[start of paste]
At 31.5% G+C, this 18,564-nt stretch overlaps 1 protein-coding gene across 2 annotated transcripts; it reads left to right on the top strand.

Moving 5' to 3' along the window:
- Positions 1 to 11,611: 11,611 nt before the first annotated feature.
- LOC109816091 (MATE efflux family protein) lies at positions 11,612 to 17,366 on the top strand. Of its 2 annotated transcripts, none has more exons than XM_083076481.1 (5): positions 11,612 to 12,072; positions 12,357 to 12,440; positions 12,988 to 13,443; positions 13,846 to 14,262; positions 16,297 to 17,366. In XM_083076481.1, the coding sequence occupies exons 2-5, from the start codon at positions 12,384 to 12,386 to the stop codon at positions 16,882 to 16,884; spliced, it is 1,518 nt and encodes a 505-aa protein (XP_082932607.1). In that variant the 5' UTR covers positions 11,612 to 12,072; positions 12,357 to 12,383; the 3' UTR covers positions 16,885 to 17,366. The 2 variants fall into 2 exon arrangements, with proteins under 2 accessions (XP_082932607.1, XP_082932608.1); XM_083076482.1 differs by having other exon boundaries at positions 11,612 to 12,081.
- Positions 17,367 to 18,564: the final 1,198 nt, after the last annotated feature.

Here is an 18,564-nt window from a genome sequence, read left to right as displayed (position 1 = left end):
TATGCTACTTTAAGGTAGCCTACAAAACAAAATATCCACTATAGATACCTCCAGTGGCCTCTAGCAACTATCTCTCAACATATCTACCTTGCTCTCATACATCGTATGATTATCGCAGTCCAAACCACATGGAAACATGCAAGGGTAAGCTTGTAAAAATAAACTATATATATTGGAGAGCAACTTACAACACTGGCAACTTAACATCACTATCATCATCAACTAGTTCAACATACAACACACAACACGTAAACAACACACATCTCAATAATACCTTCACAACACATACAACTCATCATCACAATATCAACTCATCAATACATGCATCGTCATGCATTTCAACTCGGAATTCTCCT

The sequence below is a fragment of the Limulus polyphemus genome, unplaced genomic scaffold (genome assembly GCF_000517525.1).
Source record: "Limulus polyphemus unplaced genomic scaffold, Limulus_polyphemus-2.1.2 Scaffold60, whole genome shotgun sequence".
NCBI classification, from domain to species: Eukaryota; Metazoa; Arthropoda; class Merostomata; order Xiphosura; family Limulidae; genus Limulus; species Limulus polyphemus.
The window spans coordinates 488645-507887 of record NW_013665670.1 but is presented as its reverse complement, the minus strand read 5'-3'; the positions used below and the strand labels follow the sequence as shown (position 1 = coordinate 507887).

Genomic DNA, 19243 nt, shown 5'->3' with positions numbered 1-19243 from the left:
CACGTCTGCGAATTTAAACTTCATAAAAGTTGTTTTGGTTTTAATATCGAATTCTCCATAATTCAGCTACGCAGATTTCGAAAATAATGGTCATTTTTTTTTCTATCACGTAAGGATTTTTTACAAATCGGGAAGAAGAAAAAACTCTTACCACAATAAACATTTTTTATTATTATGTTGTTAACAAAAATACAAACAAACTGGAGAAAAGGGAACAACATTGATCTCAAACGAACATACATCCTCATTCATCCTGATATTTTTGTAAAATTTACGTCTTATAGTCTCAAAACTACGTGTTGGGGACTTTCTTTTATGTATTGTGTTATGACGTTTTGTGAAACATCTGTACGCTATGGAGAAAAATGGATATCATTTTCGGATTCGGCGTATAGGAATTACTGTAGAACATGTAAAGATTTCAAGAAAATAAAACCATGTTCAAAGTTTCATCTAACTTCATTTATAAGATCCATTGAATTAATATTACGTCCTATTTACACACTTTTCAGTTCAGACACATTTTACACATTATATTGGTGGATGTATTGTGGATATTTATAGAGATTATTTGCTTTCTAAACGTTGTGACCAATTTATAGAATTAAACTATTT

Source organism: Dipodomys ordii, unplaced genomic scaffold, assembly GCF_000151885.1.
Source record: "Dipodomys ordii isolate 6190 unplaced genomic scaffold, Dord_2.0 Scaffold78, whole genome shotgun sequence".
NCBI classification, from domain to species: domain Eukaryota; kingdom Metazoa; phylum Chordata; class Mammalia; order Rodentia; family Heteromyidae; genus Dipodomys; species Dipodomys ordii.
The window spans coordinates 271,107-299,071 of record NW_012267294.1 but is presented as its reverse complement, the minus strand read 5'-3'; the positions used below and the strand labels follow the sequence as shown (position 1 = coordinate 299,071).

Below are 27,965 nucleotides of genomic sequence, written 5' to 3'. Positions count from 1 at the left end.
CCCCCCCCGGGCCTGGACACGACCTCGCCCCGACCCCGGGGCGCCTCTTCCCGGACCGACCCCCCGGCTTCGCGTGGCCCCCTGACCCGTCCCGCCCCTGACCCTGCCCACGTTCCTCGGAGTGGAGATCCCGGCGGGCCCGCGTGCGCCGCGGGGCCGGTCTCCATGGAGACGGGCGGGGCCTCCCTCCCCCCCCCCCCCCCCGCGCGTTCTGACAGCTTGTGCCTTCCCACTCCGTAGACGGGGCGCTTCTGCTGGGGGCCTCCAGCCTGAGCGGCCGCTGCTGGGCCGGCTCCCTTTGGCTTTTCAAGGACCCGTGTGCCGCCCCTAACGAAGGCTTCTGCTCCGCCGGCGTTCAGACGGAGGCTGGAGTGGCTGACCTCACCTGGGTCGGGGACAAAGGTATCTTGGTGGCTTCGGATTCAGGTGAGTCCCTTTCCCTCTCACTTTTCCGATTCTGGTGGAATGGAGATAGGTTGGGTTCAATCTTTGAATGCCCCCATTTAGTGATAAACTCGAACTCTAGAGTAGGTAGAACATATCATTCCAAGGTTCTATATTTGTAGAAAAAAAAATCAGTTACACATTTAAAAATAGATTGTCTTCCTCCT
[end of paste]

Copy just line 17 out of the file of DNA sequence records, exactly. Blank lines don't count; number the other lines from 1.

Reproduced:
The window spans coordinates 271,107-299,071 of record NW_012267294.1 but is presented as its reverse complement, the minus strand read 5'-3'; the positions used below and the strand labels follow the sequence as shown (position 1 = coordinate 299,071).